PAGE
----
Huey P. Long Bridge (Baton Rouge)
Huey P. Long Bridge
|Carries||4 lanes of US 190|
1 Kansas City Southern rail line
|Locale||Baton Rouge, Louisiana|
|Official name||Huey P. Long - O.K. Allen Bridge|
|Other name(s)||Old Bridge|
|Maintained by||Louisiana Department of Transportation and Development|
|Design||Cantilever truss bridge|
|Total length||5,879 feet (1,792 m)|
|Clearance below||113 feet (34 m)|
|Construction cost||$8.4 million|
The Huey P. Long - O.K. Allen Bridge is a truss cantilever bridge over the Mississippi River carrying US 190 (Airline Highway) and one rail line between East Baton Rouge Parish, Louisiana and West Baton Rouge Parish, Louisiana.
It was the only bridge across the Mississippi in Baton Rouge from its opening until April 1968, when the Horace Wilkinson Bridge ("the new bridge") carrying Interstate 10 opened. Until 2011, when the John James Audubon Bridge opened between St. Francisville and New Roads, it was the last bridge crossing the Mississippi before the Natchez-Vidalia Bridge, almost 100 miles to the north.
The bridge is similar in design to the Huey P. Long Bridge in Jefferson Parish, Louisiana (until the downstream bridge was widened to six lanes in 2013). Its lanes are narrow and during cold weather, it has a tendency to ice over.
Due to the low height of the bridge, Baton Rouge is the furthest inland port on the Mississippi River that can accommodate ocean-going tankers and cargo carriers. The ships transfer their cargo (grain, oil, cars, containers) at Baton Rouge onto rails and pipelines (to travel east–west) or barges (to travel north). In addition, the river depth decreases significantly just to the north, near Port Hudson.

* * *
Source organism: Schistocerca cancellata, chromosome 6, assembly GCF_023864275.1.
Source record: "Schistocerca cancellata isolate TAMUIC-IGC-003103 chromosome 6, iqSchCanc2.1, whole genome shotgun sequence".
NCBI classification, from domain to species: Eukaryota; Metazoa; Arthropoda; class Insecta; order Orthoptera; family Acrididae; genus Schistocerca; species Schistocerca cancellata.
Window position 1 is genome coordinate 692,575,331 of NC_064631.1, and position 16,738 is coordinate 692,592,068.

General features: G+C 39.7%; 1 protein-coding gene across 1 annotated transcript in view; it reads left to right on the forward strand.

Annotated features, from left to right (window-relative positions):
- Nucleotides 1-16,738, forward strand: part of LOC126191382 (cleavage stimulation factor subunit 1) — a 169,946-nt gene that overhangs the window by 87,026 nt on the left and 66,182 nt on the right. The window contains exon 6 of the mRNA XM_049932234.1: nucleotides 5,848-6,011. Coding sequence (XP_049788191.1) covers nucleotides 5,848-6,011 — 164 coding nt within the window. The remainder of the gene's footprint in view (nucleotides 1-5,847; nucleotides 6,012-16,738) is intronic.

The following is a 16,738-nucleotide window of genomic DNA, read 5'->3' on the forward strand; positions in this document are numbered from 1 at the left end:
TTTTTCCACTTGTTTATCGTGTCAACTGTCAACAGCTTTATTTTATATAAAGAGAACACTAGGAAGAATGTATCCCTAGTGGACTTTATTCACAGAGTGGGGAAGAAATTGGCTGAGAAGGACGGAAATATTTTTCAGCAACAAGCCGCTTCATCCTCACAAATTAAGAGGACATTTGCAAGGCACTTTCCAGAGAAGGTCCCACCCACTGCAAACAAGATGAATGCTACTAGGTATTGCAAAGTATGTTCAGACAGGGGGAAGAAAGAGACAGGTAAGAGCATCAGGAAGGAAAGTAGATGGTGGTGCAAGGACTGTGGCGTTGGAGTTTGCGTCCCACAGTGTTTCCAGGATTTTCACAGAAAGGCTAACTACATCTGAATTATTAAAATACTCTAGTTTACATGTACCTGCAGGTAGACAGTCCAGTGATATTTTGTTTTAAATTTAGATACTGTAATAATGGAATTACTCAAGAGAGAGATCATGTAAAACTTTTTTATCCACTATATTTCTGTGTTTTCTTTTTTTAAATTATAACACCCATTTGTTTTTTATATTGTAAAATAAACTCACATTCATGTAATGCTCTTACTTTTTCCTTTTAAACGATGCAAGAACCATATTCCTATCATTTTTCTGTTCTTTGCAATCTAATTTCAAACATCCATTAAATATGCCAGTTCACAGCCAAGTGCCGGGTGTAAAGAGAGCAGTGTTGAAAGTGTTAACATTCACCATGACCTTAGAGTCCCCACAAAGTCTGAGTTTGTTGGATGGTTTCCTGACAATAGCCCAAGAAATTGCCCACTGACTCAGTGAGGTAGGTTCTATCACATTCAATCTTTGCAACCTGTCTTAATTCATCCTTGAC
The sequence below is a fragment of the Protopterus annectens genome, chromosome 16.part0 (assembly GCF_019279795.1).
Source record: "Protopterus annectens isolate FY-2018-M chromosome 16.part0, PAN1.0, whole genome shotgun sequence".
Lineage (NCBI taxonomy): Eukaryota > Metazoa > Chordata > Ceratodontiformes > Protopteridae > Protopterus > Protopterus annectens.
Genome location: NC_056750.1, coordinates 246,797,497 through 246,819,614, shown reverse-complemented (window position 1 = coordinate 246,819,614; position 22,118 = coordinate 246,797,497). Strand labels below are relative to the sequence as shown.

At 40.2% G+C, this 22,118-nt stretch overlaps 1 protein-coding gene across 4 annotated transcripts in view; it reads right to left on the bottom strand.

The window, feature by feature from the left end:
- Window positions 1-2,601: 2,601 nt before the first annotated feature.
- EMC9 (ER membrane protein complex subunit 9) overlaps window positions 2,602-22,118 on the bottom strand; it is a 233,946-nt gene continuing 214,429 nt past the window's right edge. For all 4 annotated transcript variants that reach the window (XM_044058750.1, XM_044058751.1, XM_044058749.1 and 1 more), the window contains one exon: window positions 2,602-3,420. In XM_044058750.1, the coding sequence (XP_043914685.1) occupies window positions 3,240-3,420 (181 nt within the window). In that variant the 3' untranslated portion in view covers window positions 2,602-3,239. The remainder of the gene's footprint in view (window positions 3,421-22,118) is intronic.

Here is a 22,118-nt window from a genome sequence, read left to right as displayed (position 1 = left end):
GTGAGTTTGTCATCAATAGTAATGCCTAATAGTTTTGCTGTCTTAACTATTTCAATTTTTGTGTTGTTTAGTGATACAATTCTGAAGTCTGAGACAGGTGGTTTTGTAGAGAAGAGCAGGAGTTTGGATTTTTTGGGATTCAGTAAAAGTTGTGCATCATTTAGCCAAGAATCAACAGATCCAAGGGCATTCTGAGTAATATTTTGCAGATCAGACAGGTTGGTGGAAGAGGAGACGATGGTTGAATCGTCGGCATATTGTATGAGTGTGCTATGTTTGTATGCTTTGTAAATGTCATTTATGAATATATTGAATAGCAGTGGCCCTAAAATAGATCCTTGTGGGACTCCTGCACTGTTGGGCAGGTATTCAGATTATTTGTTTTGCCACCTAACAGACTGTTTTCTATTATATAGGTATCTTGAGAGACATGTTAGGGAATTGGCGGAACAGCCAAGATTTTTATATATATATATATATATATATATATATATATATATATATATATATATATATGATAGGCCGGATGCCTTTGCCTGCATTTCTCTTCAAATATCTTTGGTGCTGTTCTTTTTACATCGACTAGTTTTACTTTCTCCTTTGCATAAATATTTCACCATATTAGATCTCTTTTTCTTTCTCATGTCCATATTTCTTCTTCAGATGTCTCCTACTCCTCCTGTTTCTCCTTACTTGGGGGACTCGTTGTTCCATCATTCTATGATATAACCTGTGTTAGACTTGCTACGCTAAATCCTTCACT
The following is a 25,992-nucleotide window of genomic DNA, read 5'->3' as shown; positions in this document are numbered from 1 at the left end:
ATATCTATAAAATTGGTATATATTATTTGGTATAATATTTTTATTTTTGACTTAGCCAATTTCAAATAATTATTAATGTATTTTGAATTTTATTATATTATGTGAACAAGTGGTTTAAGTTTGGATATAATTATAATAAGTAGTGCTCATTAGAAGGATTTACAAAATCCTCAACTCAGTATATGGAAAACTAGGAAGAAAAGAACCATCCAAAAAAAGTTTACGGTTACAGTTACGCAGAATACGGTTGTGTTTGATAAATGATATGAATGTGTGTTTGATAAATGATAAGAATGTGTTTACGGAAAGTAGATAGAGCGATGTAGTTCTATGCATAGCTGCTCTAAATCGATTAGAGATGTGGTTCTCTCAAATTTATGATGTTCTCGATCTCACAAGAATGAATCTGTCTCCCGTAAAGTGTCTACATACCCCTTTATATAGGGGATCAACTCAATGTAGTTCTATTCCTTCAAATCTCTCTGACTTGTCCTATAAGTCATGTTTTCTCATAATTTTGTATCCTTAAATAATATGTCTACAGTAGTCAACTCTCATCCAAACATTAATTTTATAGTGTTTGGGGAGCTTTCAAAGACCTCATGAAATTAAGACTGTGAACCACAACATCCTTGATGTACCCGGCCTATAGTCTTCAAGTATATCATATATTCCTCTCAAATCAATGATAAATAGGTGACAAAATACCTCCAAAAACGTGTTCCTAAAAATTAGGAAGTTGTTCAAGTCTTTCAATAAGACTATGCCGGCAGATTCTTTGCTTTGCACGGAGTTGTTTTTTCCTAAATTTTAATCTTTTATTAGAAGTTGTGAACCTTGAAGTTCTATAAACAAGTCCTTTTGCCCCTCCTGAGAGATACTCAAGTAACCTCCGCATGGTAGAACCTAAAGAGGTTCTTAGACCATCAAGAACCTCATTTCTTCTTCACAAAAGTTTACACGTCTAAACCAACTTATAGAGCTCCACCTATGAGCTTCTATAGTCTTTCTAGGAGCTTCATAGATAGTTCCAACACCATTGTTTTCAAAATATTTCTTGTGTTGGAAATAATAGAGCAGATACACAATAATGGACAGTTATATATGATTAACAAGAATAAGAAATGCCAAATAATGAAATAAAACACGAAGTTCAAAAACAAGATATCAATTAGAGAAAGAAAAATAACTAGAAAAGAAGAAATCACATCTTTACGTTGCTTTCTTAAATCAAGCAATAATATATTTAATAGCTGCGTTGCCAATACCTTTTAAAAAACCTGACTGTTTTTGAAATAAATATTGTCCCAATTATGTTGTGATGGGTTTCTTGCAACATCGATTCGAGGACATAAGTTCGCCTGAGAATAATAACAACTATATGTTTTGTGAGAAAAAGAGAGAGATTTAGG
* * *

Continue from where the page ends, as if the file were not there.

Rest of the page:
State of repair
The bridge itself is currently in a poor state of repair; the girder foundations on both railroad approach spans are beginning to show hairline cracks, but engineers have assured the city that the bridge is not in any imminent danger. The bridge has been repainted several times since its construction, including in the mid-1960s when the bridge was repainted orange.
The bridge was originally painted blue, but dust from the Kaiser Aluminum plant on the southeast bank of the river kept coating the bridge with aluminum oxide (bauxite). Finally, the state gave up trying to keep the bridge blue, and went with the orange color of the dust. 
Planned Interstate 410
The bridge was once planned as part of an Interstate 410.
Only one person is reported to have driven off the edge of the bridge. In 1945, a cargo truck driver headed eastbound careened off the sides. The driver fell through the windshield and was crushed on a dock as his truck landed on top of him. The scars from the accident can still be seen on the dock to one's right approaching the east end of the eastbound span.
In popular culture
- Transport portal
- Engineering portal
- United States portal
- List of crossings of the Lower Mississippi River
- Kaiser Aluminum plant
- Will Sentel (December 3, 2013), Old bridge getting new look, The Advocate, archived from the original on August 10, 2014, retrieved August 7, 2014
- "Paint Party". The Riverside Reader. [Port Allen, LA] October 1, 2012. Pg. 1. Print
- "Port of Greater Baton Rouge". Archived from the original on June 14, 2006. Retrieved April 26, 2008.
- AA Roads - US Highway 190 Mississippi River Bridge Archived June 9, 2007, at the Wayback Machine
- John Weeks.com - Huey P. Long Bridge
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